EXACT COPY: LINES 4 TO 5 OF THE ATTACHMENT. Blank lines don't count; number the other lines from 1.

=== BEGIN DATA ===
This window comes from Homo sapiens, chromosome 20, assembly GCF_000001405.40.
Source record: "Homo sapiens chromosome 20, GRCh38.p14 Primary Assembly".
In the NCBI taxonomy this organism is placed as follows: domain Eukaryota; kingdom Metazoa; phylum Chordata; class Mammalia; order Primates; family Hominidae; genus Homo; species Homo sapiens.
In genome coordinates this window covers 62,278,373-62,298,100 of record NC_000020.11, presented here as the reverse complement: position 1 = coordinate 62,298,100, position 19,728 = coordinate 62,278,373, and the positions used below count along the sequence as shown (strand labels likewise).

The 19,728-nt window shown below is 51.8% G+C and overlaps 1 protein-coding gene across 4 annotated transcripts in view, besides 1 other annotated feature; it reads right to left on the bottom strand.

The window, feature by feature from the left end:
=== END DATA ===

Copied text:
In genome coordinates this window covers 62,278,373-62,298,100 of record NC_000020.11, presented here as the reverse complement: position 1 = coordinate 62,298,100, position 19,728 = coordinate 62,278,373, and the positions used below count along the sequence as shown (strand labels likewise).

The 19,728-nt window shown below is 51.8% G+C and overlaps 1 protein-coding gene across 4 annotated transcripts in view, besides 1 other annotated feature; it reads right to left on the bottom strand.